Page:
Tangherlini: I’m fascinated by some of these conspiracy theories, because I’m always wondering what the, sort of, the goal is of the conspiracy theory. So for Bridgegate, it’s very clear with the goal of the conspiracy was, right? It’s a political payback operation. They wanted [Fort Lee Mayor] Mark Sokolich to suffer, because he wouldn’t support Christie. So there’s [an] obvious end goal of the conspiracy. And so, you know, one of the conspiracy theories that we see in COVID is that Bill Gates, who’s part of some globalist cabal, wants to vaccinate everybody with his quantum dot tattoo system against COVID. So, he’s kind of manufactured COVID to get everybody to be vaccinated by this quantum dot technology. And … for … why? I don’t know why. Why? Why would anyone want to do that?
You know, at some point, that conspiracy theory if you, you know, your question is: “So why would why would people do this?” Right? They don’t have that, that sort of endgame in mind. Right? So, it’s more descriptive. This is what’s going on in the real world and I have access to this hidden knowledge, and I’m really good at interpreting what’s really going on. And so I’m going to spin this narrative for you. But there’s there’s very rarely a clear reason why Group A is manipulating B, you know, along with D and E. There’s no motivating reason for them to do that. But conspiracies – Watergate to Bridgegate – the motivation is very clear, you know, from the get-go.
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Watkins: In their research, Tim and his team used graph theory, in which points representing actants – called nodes – are connected by lines – called edges – which represent the relationships between the nodes. A directed graph is a graph in which the links or edges between nodes are directional, and are represented by the lines linking the nodes ending with arrowheads. We asked Tim to tell us how he and his team went about developing the directed graphs to represent the network of interactions between the various players in the Pizzagate conspiracy theory.
Tangherlini: I had been fascinated early on by trying to come up with some representation of the interaction between characters in things like fairy tales. And I was also taken by some of the illustrations of Mark Lombardi, an artist who was really fascinated by the relationships between individuals in various power situations. One of the things we realized when we started putting together our analysis of these stories was that, taking a cue from classic narrative theory, that there are actants: people, places, things that have some sort of interaction with each other. And we can use the idea of actants as nodes and interactions as edges to draw non-trivial representations of all of the relationships within a story.
I had already started working on this kind of approach with Icelandic sagas, which often have 350 – 400 characters [which] is driving be crazy, I couldn’t keep the ball straight. And I couldn’t really keep in mind how they were interacting with each other. But as soon as I was able to draw them as actant interaction graphs, lots of patterns start to become available to you. And so this became pretty clear to us as a great way to represent the complexity of the interactions between people. It’s not just, you know, “Hillary Clinton is running for president,” right? Or, “James Alefantis owns a restaurant,” or “Tony Podesta eats pizza,” right? It’s much more complex relationships where “James Alefantis owns a restaurant that actually serves pizza, and Tony Podesta has visited the restaurant to eat pizza, and James Alefantis has helped fundraise for Hillary Clinton, who is running for president, and has held a fundraiser for Clinton for President at the pizza restaurant.” So you can’t represent that without having some more sort of complex way of representing that. Once you represent it as a network graph, of course, all sorts of fairly powerful mathematics become available to you, right? So you can now use the mathematics of graphs to start to understand the relationships and the importance of relationships. And how these networks can also be partitioned into things like communities that might tell us something because of the way we’ve drawn the graph. It might tell us something about the interactions between those nodes.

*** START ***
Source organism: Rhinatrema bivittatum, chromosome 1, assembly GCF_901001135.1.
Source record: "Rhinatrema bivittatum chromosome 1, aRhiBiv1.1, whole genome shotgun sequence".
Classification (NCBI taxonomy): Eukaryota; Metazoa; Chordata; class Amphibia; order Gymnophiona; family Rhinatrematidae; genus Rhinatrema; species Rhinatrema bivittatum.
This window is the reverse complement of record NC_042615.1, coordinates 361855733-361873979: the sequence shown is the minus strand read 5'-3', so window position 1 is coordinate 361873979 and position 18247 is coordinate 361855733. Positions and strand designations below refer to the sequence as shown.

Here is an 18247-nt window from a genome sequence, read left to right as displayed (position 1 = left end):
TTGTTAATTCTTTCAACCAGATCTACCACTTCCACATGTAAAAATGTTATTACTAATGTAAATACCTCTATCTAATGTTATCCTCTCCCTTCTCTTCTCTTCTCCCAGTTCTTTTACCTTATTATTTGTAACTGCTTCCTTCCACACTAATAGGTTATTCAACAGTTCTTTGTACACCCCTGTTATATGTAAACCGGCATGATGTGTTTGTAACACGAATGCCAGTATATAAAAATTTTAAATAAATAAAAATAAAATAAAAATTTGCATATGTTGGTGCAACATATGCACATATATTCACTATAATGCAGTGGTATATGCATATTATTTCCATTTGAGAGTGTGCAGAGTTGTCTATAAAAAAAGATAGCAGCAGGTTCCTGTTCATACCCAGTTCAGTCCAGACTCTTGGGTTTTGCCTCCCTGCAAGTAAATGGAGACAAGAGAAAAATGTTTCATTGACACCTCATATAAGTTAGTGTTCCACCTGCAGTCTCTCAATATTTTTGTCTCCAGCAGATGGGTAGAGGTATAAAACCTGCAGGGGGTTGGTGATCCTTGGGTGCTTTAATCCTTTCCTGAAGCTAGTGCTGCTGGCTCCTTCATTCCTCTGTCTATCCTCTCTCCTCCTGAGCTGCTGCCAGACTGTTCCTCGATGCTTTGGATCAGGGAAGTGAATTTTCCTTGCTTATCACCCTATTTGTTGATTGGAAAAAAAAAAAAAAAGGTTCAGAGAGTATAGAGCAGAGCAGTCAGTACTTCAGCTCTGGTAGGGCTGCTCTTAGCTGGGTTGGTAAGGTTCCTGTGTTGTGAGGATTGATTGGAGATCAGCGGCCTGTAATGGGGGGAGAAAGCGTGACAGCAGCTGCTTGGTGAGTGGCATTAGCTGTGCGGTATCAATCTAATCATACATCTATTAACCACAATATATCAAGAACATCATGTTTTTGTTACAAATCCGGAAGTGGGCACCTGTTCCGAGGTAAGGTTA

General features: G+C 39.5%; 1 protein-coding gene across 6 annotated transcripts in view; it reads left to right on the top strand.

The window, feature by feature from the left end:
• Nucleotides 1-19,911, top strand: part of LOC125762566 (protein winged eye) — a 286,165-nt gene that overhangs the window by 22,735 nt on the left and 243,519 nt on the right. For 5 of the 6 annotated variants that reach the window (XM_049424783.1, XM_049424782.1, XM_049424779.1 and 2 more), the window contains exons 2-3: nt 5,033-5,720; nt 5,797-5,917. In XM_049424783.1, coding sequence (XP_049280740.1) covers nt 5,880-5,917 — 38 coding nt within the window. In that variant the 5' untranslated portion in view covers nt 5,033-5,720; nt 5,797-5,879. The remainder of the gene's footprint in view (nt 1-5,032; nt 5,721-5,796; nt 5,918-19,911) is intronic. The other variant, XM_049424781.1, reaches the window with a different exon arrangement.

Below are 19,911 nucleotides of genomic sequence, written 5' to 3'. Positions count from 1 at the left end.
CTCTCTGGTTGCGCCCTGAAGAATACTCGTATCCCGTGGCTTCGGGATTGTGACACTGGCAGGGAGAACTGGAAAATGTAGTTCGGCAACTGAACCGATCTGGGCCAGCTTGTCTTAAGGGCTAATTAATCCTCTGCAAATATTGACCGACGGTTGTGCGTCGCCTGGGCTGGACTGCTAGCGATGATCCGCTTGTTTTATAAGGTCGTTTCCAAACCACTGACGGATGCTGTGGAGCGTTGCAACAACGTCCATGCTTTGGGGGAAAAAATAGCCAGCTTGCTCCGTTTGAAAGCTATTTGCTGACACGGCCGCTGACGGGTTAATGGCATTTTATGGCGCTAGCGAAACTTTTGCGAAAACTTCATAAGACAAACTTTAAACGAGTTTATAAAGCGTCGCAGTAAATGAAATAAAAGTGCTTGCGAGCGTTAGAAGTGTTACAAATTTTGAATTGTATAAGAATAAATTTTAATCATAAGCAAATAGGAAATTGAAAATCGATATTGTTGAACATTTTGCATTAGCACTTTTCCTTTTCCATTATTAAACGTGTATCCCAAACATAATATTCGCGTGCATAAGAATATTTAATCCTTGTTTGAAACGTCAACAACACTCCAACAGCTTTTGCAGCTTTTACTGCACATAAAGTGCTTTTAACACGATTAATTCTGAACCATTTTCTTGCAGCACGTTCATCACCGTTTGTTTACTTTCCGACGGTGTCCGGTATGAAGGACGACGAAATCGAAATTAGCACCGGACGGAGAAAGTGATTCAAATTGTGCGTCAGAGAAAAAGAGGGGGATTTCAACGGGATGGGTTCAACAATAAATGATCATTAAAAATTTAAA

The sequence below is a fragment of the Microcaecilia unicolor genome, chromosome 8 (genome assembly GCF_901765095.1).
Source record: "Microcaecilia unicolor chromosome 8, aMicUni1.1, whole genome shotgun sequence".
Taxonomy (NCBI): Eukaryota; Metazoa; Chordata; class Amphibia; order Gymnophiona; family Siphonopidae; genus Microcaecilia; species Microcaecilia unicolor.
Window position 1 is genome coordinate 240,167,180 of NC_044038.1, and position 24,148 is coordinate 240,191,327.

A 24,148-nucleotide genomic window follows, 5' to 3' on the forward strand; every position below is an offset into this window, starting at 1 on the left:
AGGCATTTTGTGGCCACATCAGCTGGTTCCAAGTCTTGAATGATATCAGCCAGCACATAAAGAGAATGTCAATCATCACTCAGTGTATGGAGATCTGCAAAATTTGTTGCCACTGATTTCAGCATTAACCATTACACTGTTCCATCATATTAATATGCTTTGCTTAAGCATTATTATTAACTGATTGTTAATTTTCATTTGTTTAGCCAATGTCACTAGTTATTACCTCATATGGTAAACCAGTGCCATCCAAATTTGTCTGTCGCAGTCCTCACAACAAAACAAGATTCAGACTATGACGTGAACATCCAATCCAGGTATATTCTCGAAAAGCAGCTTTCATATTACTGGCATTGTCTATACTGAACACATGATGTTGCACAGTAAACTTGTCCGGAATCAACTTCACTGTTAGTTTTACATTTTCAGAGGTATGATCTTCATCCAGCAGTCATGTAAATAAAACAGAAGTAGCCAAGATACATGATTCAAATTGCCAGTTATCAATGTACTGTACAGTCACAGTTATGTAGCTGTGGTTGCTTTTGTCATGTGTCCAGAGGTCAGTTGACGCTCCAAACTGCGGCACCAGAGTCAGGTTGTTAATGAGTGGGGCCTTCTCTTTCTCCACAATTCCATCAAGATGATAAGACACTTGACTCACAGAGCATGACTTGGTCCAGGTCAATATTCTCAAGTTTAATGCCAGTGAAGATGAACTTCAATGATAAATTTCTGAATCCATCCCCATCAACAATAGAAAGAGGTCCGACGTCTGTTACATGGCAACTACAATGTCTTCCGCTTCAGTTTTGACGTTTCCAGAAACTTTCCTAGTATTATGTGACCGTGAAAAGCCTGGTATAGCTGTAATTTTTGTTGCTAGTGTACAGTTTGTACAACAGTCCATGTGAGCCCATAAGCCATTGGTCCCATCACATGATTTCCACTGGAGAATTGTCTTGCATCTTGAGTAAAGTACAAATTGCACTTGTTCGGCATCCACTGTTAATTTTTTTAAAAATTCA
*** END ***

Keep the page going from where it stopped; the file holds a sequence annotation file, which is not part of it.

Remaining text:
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What differentiates conspiracies from conspiracy theories
Leigh: Jumping to the chase, we asked Tim to describe what he found about just what it is that differentiates conspiracies that, like Pizzagate, are hoaxes … from those like Bridgegate, [that] are grounded in facts hidden from the public, or from other people affected by it. We’ll hear what he had to say after this short break.